The U.S. Navy routinely operates in the Black Sea, but a deployment of warships will now send a specific message to Moscow, which the U.S. is keeping an eye on, the official said.
The United States is required to give 14 days notice of its intention to enter the Black Sea under a 1936 treaty that gives Turkey control of the strait to enter the sea. It is unclear whether a message has yet been sent.
The defense official also said the navy continues to fly reconnaissance aircraft in international airspace over the Black Sea to monitor Russian naval activity and any troop movement in Crimea.
On Wednesday, two U.S. B-1 bombers completed missions across the Aegean Sea on Wednesday.
Although the United States does not see the gathering of Russian forces as an attitude to an offensive action, the official told CNN that “if anything changes, we are ready to respond.”
The Biden administration and the international community have expressed concern over rising tensions between Ukraine and Russia. In recent weeks, President Joe Biden, Secretary of State Tony Blinken, Secretary of Defense Lloyd Austin, President-in-Office Mark Milley and National Security Adviser Jake Sullivan have all spoken to their Ukrainian counterparts.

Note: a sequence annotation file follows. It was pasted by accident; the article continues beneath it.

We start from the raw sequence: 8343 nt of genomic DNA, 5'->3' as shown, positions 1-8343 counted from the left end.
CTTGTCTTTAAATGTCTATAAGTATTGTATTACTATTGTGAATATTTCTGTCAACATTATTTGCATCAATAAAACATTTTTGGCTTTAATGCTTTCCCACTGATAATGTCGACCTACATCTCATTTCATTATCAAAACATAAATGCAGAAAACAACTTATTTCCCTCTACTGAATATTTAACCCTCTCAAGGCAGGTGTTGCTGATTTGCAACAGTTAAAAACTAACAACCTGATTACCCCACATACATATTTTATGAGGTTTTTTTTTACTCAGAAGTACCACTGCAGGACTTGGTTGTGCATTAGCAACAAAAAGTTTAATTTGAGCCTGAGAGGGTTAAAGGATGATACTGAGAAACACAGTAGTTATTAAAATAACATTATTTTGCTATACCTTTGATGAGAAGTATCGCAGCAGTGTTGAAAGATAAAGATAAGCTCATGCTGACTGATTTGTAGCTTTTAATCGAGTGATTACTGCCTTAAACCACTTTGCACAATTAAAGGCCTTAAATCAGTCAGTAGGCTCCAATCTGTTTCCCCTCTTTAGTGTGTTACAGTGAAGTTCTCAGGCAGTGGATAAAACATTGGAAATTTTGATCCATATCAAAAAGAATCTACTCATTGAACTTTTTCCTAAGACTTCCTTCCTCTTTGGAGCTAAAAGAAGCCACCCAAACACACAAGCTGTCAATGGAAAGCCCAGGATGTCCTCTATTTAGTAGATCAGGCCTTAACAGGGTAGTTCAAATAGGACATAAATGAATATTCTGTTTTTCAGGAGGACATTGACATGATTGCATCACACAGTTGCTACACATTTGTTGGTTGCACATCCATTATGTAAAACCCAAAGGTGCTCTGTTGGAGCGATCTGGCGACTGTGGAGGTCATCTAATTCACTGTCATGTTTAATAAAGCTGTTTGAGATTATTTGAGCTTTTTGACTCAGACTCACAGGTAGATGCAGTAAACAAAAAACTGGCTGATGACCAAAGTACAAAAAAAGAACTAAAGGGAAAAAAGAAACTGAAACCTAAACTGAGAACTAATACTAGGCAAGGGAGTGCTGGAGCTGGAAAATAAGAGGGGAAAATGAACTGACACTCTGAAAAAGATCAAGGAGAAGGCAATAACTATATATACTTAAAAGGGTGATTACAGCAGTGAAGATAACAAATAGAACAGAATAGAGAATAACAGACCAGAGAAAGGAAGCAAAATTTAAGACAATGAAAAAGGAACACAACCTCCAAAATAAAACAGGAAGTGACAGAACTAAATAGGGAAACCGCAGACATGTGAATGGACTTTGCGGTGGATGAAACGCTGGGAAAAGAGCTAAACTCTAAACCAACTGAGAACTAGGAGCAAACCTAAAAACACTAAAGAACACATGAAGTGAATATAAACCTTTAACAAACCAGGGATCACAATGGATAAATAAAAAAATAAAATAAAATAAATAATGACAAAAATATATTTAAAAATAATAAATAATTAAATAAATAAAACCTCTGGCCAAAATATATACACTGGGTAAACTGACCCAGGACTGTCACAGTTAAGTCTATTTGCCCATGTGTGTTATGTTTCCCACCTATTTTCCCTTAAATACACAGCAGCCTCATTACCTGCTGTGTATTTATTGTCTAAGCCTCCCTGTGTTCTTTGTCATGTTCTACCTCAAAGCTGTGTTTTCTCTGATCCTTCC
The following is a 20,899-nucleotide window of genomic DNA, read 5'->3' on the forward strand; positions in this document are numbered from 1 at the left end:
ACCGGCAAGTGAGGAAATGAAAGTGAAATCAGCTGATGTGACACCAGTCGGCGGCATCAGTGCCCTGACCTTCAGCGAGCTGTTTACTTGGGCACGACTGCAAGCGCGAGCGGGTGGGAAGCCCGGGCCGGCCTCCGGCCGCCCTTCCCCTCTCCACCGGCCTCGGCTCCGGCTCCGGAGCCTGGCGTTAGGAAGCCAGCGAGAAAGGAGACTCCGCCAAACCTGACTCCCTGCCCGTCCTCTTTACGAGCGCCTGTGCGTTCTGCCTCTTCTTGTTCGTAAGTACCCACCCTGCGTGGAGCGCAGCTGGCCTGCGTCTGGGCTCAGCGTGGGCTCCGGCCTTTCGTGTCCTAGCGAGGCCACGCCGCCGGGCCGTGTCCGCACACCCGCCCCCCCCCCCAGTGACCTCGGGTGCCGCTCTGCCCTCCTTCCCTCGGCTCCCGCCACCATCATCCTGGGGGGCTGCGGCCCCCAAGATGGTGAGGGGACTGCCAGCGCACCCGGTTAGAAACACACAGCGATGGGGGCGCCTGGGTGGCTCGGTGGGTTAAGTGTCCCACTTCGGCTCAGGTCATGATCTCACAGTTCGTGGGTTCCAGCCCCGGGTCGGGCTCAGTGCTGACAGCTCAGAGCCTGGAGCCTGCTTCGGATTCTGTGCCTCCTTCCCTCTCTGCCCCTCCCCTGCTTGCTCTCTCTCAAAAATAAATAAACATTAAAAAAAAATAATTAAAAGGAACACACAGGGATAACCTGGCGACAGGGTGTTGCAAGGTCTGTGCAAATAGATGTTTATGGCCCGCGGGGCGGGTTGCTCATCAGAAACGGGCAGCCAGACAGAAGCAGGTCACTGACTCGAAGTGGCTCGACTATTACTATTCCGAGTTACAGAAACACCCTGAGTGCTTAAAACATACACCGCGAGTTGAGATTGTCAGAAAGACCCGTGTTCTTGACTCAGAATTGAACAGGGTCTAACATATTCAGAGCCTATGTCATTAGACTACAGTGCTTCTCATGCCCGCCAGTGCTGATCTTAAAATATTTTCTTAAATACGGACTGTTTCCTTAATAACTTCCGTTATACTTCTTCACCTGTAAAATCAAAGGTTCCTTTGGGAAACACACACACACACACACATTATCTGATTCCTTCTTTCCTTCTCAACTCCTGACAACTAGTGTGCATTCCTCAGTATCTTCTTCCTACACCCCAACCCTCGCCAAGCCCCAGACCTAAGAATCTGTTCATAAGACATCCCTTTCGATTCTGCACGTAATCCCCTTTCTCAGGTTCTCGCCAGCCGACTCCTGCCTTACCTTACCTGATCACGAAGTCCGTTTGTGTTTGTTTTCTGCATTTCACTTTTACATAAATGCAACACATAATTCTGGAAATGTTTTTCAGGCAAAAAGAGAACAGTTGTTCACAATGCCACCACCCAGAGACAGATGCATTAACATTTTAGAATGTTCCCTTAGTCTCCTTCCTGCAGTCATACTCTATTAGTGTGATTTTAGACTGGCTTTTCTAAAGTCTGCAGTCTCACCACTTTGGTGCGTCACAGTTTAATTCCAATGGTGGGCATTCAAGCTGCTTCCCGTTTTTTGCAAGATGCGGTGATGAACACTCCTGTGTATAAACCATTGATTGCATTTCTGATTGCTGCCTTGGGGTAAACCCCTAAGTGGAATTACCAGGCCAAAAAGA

“We are concerned about the recent escalation of Russian aggression in eastern Ukraine, including the credible reports that have come in regarding Russian troop movements on Ukraine’s borders and occupied Crimea,” Foreign Ministry spokesman Ned Price said this week.
“We have asked Russia for an explanation for these provocations, but most importantly, what we have signaled directly to our Ukrainian partners is a reassuring message,” he said.
Pentagon spokesman John Kirby said this week that it was important “for all sides to abide by the Minsk agreement” and “for territorial integrity and Ukraine’s sovereignty to be respected by Russia.”
On Thursday, German Chancellor Angela Merkel called on Russian President Vladimir Putin to withdraw troops to decal the situation, according to a German government spokesman.
According to a Kremlin reading of the call, Putin accused Kyiv of “provocative acts.”